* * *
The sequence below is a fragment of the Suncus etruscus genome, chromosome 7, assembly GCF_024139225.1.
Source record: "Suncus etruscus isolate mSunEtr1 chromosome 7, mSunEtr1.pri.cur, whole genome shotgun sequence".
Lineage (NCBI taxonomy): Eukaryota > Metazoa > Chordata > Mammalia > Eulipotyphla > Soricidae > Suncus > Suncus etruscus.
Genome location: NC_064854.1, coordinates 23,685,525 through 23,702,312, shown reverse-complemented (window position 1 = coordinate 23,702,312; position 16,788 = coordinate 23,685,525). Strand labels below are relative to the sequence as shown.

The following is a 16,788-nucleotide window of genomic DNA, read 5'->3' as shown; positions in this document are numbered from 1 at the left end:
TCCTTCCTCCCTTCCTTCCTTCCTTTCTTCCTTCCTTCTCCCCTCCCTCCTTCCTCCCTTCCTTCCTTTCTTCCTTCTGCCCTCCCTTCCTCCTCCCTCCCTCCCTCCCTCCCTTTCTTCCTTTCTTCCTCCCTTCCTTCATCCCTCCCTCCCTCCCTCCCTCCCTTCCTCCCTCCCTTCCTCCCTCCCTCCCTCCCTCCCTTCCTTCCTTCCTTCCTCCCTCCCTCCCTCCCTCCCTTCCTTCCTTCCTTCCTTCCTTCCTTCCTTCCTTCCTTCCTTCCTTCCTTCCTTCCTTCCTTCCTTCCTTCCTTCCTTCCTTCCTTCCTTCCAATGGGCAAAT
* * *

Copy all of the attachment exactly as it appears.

The sequence below is a fragment of the Suncus etruscus genome, chromosome 7, assembly GCF_024139225.1.
Source record: "Suncus etruscus isolate mSunEtr1 chromosome 7, mSunEtr1.pri.cur, whole genome shotgun sequence".
Lineage (NCBI taxonomy): Eukaryota > Metazoa > Chordata > Mammalia > Eulipotyphla > Soricidae > Suncus > Suncus etruscus.
Genome location: NC_064854.1, coordinates 23,685,525 through 23,702,312, shown reverse-complemented (window position 1 = coordinate 23,702,312; position 16,788 = coordinate 23,685,525). Strand labels below are relative to the sequence as shown.

The following is a 16,788-nucleotide window of genomic DNA, read 5'->3' as shown; positions in this document are numbered from 1 at the left end:
TCCTTCCTCCCTTCCTTCCTTCCTTTCTTCCTTCCTTCTCCCCTCCCTCCTTCCTCCCTTCCTTCCTTTCTTCCTTCTGCCCTCCCTTCCTCCTCCCTCCCTCCCTCCCTCCCTTTCTTCCTTTCTTCCTCCCTTCCTTCATCCCTCCCTCCCTCCCTCCCTCCCTTCCTCCCTCCCTTCCTCCCTCCCTCCCTCCCTCCCTTCCTTCCTTCCTTCCTCCCTCCCTCCCTCCCTCCCTTCCTTCCTTCCTTCCTTCCTTCCTTCCTTCCTTCCTTCCTTCCTTCCTTCCTTCCTTCCTTCCTTCCTTCCTTCCTTCCTTCCTTCCTTCCAATGGGCAAAT